The Walk

Sugar Hill, Harlem - february 10th, 2010

What does one think about on walks such as these. The elements dictate speed. There is no moving away. I think the walk alone with so much happening around is really important, but how to show such things in writing? It’s a great chance to get inside the character’s head and more importantly, to show the reader what is happening inside the character’s head. Still, it has to be entertaining. Something quick. Still, it has to give them the feeling that they shared a similar time. The elements for us inside.

“The snow was hitting hard” – something. Wait. Never, never have I put a character inside the snow before. The coldness of the feet and the need not to do anything at all about it. Actually, you start to accept how uncomfortable everything is and just move through the world at the pace the world allows you to move through it.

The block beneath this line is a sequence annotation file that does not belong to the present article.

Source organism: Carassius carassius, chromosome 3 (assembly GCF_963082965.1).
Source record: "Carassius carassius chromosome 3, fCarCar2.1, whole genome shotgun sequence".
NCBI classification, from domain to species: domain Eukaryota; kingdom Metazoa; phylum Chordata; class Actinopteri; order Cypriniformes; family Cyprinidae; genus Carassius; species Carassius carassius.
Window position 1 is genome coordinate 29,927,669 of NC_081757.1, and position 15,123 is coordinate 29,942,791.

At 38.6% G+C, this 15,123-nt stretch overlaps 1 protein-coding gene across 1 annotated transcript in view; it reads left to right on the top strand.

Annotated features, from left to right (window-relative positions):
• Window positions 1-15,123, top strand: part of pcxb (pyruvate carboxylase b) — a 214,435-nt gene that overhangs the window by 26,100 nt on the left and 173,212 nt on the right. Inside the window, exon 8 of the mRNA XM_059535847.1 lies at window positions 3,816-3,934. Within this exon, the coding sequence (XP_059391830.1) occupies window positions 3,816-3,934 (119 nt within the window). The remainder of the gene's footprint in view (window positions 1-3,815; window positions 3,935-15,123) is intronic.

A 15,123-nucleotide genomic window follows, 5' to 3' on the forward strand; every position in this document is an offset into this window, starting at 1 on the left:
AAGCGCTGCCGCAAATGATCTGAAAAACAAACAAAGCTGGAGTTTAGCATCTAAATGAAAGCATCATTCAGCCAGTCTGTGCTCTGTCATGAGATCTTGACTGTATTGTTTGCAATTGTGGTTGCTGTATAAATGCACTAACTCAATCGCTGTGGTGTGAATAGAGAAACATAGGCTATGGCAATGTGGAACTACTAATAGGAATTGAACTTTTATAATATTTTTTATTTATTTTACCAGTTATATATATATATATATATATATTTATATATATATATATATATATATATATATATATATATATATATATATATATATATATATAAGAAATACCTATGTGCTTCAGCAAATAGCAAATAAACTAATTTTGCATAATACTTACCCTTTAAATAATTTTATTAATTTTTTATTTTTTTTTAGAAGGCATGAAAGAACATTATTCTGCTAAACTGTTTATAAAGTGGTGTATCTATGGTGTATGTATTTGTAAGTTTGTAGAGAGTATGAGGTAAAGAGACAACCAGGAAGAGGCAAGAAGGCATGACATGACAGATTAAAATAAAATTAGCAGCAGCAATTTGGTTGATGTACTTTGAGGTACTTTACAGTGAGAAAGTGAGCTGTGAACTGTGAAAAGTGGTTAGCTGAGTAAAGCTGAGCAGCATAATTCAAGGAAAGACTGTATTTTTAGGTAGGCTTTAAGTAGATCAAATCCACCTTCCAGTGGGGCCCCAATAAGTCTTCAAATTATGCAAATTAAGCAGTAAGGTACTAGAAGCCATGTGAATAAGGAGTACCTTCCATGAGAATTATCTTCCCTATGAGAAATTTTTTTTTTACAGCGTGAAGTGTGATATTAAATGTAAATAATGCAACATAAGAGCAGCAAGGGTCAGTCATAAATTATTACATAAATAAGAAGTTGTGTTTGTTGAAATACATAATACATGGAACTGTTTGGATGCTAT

‘It was coming down so hard I just had to move through the world at the pace it allowed me to. The snow creeping into my shoes helped dictate everything.”

Yes. That is how. Then bring in work. About how it is we go so far to make the money. But that it’s the need for it. The choice does not exist not to move forward against the elements. “If I was inside and wanted something to eat, I would have never gone across the street to the store. For money, for the need for money, I walked until I felt the start of the scratch in the back of my throat that I knew would turn into sickness. I didn’t care. I knew I could hold off until my next day off.’

That concept of having to do something until the next day off. Looking ahead and letting those days go. That would be something for the father in the story. Not the son – the main character. I’m not into the Anti-hero on this one. I’m going to give the reader someone to follow on this. Follow through the snow in their lives. I may have hid it too much in The Last Block in Harlem, but I won’t do it in this one. It’ll all be out there.

All of this comes from a man walking with his head down moving through the snow. Where was he going? What was he thinking? Where was he coming from? What was inside of him? The internal dialogue is important but I think you have to write it out over and over again and then just chop it down.


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